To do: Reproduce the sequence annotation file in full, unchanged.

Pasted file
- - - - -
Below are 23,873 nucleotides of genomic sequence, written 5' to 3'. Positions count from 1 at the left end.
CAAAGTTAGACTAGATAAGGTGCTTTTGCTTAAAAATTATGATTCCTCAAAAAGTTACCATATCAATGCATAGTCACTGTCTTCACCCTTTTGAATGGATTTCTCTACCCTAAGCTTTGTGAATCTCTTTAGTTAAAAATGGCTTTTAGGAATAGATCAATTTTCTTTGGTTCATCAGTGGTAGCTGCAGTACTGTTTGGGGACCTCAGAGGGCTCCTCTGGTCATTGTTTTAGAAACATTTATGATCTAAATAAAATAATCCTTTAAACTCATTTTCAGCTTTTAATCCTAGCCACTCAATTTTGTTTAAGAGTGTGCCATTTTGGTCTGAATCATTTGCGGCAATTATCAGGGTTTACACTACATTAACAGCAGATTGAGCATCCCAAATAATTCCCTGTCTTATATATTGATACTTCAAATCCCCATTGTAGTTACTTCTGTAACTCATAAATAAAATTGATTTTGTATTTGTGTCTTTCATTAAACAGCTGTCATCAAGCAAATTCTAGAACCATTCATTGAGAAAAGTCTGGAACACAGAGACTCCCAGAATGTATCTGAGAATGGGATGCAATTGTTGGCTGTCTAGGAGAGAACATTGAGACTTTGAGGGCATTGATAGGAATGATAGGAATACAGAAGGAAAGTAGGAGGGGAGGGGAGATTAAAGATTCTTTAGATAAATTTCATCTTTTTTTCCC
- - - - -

Below are 23,873 nucleotides of genomic sequence, written 5' to 3'. Positions count from 1 at the left end.
CAAAGTTAGACTAGATAAGGTGCTTTTGCTTAAAAATTATGATTCCTCAAAAAGTTACCATATCAATGCATAGTCACTGTCTTCACCCTTTTGAATGGATTTCTCTACCCTAAGCTTTGTGAATCTCTTTAGTTAAAAATGGCTTTTAGGAATAGATCAATTTTCTTTGGTTCATCAGTGGTAGCTGCAGTACTGTTTGGGGACCTCAGAGGGCTCCTCTGGTCATTGTTTTAGAAACATTTATGATCTAAATAAAATAATCCTTTAAACTCATTTTCAGCTTTTAATCCTAGCCACTCAATTTTGTTTAAGAGTGTGCCATTTTGGTCTGAATCATTTGCGGCAATTATCAGGGTTTACACTACATTAACAGCAGATTGAGCATCCCAAATAATTCCCTGTCTTATATATTGATACTTCAAATCCCCATTGTAGTTACTTCTGTAACTCATAAATAAAATTGATTTTGTATTTGTGTCTTTCATTAAACAGCTGTCATCAAGCAAATTCTAGAACCATTCATTGAGAAAAGTCTGGAACACAGAGACTCCCAGAATGTATCTGAGAATGGGATGCAATTGTTGGCTGTCTAGGAGAGAACATTGAGACTTTGAGGGCATTGATAGGAATGATAGGAATACAGAAGGAAAGTAGGAGGGGAGGGGAGATTAAAGATTCTTTAGATAAATTTCATCTTTTTTTCCC